If you’re a runner, you’ve probably already heard of Iliotibial Band Syndrome and may have already experienced IT band knee pain yourself. ITBS is one of the most common overuse injuries among athletes out there but other people in general can be affected as well. ITBS occurs when the IT band, the ligament that stretches the down the outside of your leg from your hip to your shin, becomes tight or inflamed. Your IT band helps stabilize your knee and when the IT band isn’t working right, moving your knee can be difficult. ITBS can cause enough pain to completely sideline someone from any serious physical activity for weeks.
IT Band Knee Pain Symptoms
Because the most notable symptom typically associated with Iliotibial Band Syndrome is swelling and pain on the outside of the knee, a lot of people automatically assume that they’re dealing with some kind of knee injury. The best way to test if you have ITBS is to bend your knee 45 degrees. If something’s wrong with your IT band, you’ll feel pain on the outside of your knee. Occasionally, MRIs are used to confirm that you are indeed suffering from ITBS. If your doctor sees a thickening of the IT band this is usually enough to confirm the diagnosis.
IT Band Knee Pain Causes
Iliotibial Band Syndrome can be the result of any physical activity that causes you to turn your leg inward repeatedly. Running downhill or on banked surfaces, wearing worn out shoes, running too many track workouts, and just not getting enough rest between workouts can lead to ITBS. Unlike many other overuse injuries, ITBS can affect workout newbies and veterans alike. When the IT band gets near your knee, it narrows, and rubbing between the band and the bone can occur. If this happens, your IT band will become inflamed.
Also, ITBS is more common in women. Some women’s hips tilt in a way that causes their knees to turn in which results in a greater risk of developing ITBS.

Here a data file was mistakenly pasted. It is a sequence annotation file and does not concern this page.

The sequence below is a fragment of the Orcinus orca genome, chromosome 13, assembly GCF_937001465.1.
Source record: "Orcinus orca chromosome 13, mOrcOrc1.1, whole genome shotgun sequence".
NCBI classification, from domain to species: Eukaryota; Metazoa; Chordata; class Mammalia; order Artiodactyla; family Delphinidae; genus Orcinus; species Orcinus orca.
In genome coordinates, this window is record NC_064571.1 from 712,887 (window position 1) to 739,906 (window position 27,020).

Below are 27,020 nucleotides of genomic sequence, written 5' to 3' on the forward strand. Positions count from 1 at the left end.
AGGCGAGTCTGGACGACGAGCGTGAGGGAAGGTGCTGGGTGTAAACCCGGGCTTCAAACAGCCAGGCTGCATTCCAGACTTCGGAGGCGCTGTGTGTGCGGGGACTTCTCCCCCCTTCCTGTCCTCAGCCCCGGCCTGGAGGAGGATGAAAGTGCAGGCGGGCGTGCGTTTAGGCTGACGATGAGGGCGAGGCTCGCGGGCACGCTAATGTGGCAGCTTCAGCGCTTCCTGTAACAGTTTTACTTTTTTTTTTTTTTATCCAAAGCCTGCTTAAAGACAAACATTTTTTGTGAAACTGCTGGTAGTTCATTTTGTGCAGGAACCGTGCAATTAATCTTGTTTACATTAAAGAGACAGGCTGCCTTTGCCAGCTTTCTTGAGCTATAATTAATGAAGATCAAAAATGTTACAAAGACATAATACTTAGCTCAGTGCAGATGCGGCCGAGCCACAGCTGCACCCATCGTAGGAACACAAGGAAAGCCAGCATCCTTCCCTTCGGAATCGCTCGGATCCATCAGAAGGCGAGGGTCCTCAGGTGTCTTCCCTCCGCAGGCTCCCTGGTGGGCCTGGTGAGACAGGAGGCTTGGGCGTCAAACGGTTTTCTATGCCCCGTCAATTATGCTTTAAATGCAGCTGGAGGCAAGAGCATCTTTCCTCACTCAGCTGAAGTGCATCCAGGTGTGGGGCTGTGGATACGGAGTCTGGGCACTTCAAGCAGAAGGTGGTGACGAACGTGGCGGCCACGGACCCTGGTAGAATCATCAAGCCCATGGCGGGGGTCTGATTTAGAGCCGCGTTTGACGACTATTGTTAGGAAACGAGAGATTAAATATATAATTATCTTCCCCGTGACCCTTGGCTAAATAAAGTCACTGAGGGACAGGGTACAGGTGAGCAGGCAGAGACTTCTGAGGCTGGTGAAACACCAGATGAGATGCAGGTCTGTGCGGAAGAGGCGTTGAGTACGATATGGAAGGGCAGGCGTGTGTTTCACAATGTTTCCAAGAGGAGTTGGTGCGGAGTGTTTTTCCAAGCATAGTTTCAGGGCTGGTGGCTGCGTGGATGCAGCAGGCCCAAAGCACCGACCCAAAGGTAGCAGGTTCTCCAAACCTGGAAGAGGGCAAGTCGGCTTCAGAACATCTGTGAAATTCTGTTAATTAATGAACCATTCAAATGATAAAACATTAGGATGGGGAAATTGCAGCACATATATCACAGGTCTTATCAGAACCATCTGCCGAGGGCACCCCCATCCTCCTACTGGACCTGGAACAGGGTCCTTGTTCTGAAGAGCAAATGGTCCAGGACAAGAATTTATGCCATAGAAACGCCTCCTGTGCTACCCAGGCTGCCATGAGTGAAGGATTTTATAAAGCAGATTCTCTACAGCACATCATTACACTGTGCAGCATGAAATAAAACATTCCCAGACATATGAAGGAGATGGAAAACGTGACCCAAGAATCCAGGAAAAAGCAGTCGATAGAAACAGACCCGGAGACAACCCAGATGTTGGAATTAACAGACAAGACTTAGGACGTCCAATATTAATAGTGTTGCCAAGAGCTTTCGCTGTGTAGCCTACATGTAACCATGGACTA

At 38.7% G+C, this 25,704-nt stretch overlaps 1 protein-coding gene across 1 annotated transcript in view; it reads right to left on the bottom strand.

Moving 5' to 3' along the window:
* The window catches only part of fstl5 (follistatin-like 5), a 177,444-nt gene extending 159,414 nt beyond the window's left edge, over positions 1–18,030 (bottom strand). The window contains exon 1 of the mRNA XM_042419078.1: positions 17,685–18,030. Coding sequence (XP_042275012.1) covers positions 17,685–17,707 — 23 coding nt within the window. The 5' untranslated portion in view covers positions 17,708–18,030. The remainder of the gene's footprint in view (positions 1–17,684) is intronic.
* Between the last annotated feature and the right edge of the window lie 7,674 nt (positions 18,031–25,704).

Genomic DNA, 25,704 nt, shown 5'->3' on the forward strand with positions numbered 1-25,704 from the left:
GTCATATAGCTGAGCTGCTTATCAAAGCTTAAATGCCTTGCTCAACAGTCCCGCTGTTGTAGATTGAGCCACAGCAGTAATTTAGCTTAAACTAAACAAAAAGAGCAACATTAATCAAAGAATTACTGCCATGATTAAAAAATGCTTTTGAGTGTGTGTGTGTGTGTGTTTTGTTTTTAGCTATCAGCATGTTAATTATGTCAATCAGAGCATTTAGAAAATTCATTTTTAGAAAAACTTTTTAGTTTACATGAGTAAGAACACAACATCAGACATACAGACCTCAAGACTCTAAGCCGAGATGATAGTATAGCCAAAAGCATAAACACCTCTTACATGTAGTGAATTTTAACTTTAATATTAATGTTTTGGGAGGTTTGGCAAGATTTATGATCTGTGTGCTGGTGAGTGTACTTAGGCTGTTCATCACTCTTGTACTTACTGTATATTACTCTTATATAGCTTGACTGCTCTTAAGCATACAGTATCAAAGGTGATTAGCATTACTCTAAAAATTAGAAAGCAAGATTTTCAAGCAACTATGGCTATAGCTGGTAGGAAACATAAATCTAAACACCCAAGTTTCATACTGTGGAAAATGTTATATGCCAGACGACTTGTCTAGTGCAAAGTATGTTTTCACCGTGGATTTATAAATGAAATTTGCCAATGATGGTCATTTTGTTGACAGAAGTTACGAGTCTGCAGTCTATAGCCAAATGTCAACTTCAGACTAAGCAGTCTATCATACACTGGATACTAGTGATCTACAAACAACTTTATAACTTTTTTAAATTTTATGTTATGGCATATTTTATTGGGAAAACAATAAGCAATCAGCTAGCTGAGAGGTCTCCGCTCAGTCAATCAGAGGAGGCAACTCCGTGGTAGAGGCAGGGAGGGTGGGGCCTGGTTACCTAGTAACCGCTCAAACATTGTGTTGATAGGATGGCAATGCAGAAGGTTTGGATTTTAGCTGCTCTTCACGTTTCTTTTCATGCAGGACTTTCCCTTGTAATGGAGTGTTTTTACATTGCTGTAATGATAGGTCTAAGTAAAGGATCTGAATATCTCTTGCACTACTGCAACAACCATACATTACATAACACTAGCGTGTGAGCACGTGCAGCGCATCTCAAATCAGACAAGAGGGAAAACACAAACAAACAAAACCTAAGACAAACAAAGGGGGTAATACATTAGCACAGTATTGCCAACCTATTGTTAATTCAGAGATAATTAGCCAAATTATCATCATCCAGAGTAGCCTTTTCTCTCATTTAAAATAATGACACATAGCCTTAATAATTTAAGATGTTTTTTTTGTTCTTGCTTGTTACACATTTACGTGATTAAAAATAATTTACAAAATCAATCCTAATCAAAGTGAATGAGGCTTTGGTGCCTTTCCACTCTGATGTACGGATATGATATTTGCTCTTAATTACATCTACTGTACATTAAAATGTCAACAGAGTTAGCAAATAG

Preventing IT Band Knee Pain
Here are some precautions you can take to prevent ITBS:
- Rest for a few days whenever you start feeling pain on the outside of your knee.
- Make sure you warm-up and stretch well before every workout.
- Wear good shoes – all the time.
- Exercise on flat surfaces.
- Try to avoid concrete surfaces when you’re working out.
- Schedule an evaluation with your doctor if you’re a high risk for developing ITBS symptoms.
Treating IT Band Knee Pain
If you’ve already started to notice IT band knee pain the best thing you can do is rest. If you don’t rest as soon as ITBS symptoms become apparent it can become a chronic problem and nobody wants that. However, that doesn’t mean you have to spend every day on the couch. As long as you avoid high impact activities like running – and things like stair climbing – you’ll be fine. In the meantime, stretch regularly and use ice and heat as needed while you rest.
Another option is to foam roll the muscles surrounding your knee. This has helped me a lot over the past few years. Here’s a video that will show you how to do this:
If your ITBS symptoms don’t get better after a couple of weeks seek help from a medical professional. You may need a little extra help getting back to 100%.
Disclaimer – I am not a doctor and I am not qualified to provide medical advice. This article was posted for informational purposes only and should not be interpreted as medical advice.
Until next time!
- The 3-Step Plan for Treating ITB Syndrome
- Iliotibial Band Syndrome: Location, Location, Location!
- Iliotibial (IT) Band Stretches to Treat ITBS